Texas Tech University

The Integrity of Science: What It Means, Why It Matters

Dr. Susan Haack

Distinguished Professor in the Humanities, Cooper Senior Scholar in Arts and Sciences, Professor of Philosophy, and Professor of Law, University of Miami.

The key values of the scientific enterprise are honesty in seeking out, assessing, and reporting evidence, and willingness to share evidence with others in the field. When things go well, these values are instilled in young scientists in the course of their long apprenticeship; reinforced by the incentives of recognition of good work and loss of reputation for cheating; monitored by conscientious peer review at journals and grant-giving bodies; and honored in the culture of the universities. But there is always the danger that competing values in the larger society in which scientific work takes place—the political values of government sponsors of science, for example, or the commercial values of industrial sponsors—may erode commitment to these core ideals: a danger growing ever more severe.

Dr. Haack's work ranges from philosophy of logic and language, epistemology, metaphysics, philosophy of science, Pragmatism—both philosophical and legal—and the law of evidence, especially scientific evidence, to social philosophy, feminism, and philosophy of literature.

She is the author of Philosophy of Logics; Deviant Logic, Fuzzy Logic: Beyond the Formalism; Manifesto of a Passionate Moderate; Defending Science—Within Reason; Pragmatism, Old and New; and most recently, Putting Philosophy to Work (2008), Ciencia, Sociedad y Cultura (2008), and the second, expanded edition of her internationally-acclaimed Evidence and Inquiry (2009). In 2010 she received her first copies of the Chinese edition of Defending Science; in 2011 she gave a series of lectures in Rio de Janeiro to mark the publication of the Portuguese edition of her Manifesto; and Romanian edition of Evidence and Inquiry has just been published. Her next book, on legal epistemology, to be published by Cambridge University Press, is expected in 2014. Dr. Haack has also published a large number and great variety of articles, in philosophical, legal, literary, scientific, and general-interest journals. work has been translated into French, German, Italian, Spanish, Portuguese, Polish, Russian, Croatian, Danish, Swedish, Romanian, Korean, and Chinese; and she is invited to lecture around the world.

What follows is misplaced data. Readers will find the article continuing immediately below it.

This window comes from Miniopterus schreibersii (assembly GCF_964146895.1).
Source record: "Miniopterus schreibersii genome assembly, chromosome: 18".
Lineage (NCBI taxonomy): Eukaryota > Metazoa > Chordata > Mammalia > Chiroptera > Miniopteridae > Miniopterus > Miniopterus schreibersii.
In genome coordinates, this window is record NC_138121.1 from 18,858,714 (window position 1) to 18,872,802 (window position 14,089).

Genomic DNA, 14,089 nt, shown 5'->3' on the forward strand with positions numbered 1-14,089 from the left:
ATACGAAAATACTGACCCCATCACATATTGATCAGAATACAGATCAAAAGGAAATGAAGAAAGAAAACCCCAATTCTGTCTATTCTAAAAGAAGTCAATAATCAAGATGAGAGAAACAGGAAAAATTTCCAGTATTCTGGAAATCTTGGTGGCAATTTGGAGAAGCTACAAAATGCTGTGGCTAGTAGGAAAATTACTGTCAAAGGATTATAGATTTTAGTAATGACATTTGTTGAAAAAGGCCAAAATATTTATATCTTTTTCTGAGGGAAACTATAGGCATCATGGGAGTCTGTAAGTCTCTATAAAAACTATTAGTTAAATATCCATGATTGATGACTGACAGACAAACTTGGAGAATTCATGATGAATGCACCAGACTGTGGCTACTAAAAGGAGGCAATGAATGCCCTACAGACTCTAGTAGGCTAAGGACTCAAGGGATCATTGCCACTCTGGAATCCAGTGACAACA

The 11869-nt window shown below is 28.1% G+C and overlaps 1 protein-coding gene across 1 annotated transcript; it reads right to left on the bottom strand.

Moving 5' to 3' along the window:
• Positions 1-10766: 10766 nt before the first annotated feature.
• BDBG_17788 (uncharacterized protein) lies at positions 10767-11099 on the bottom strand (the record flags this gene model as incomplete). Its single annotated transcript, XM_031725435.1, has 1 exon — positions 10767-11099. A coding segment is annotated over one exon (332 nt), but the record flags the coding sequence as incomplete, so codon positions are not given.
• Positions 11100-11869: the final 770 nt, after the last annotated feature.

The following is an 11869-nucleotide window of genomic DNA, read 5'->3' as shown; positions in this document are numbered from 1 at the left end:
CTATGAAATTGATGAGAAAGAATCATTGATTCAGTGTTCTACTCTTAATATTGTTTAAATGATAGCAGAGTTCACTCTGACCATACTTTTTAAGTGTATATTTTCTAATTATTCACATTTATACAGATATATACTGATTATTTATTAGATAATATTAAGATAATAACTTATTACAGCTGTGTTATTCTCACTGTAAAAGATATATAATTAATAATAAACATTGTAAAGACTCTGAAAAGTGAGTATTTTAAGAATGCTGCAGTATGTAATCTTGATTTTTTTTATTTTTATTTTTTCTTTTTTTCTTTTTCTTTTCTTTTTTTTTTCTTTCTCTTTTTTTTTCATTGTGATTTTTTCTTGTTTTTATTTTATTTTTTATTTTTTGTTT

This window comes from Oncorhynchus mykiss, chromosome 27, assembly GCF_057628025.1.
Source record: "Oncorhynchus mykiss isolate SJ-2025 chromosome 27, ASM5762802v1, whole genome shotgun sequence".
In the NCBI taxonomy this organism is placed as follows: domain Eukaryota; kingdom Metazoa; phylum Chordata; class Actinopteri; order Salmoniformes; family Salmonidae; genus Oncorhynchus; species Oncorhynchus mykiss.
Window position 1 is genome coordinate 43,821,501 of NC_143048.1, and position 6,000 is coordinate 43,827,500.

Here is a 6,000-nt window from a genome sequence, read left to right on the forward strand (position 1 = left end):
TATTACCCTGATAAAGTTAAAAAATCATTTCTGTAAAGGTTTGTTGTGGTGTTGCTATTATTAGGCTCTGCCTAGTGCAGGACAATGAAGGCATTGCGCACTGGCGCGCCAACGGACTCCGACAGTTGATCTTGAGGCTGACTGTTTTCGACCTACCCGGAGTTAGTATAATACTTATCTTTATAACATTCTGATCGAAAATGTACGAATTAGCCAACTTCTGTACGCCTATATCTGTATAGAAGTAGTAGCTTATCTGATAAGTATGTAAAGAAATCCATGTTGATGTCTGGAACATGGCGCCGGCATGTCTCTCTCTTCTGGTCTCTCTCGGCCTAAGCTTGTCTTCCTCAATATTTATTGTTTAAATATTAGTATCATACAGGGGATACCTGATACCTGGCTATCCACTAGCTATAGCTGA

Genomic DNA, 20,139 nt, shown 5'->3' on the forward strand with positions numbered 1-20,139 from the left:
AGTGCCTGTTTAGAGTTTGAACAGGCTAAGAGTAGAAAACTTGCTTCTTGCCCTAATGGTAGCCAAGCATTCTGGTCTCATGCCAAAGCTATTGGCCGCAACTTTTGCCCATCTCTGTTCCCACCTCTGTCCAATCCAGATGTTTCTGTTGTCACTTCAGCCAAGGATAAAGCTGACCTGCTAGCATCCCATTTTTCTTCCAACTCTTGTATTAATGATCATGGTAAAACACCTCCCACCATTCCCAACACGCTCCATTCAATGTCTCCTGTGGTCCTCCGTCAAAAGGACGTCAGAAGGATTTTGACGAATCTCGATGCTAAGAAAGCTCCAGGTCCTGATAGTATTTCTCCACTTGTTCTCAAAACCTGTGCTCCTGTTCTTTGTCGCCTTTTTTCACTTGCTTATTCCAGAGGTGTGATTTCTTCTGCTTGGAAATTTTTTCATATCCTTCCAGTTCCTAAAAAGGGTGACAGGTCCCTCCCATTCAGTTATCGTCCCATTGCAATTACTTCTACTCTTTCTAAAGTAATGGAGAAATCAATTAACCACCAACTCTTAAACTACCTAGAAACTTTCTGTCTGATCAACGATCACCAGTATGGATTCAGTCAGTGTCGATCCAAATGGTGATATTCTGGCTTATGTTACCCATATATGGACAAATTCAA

Dr. Haack has won an award from the American Philosophical Association, and another from UM, for excellence in teaching; and (also from UM) an award for outstanding graduate mentor, the Provost's Award for excellence in research, and the Faculty Senate Distinguished Scholar Award; as well as the (national) Forkosch Award for excellence in writing. She was included in Peter J. King's One Hundred Philosophers: The Life and Work of the World's Greatest Thinkers and on the Sunday Independent's list, based on a BBC poll, of the ten most important women philosophers of all time; her work has celebrated in a volume of essays entitled Susan Haack: A Lady of Distinctions; and in 2011 she was awarded the degree of Doctor Honoris Causa by Petre Andrei University (Romania). She holds a B.A., M.A., and B.Phil, from the University of Oxford; and a Ph.D. from the University of Cambridge.

Dr. Haack's lecture was held in the Escondido Theatre at Texas Tech University in Lubbock, TX, April 30, 2013.

This event was cosponsored by the Department of Philosophy.

The Institute for the Study of Western Civilization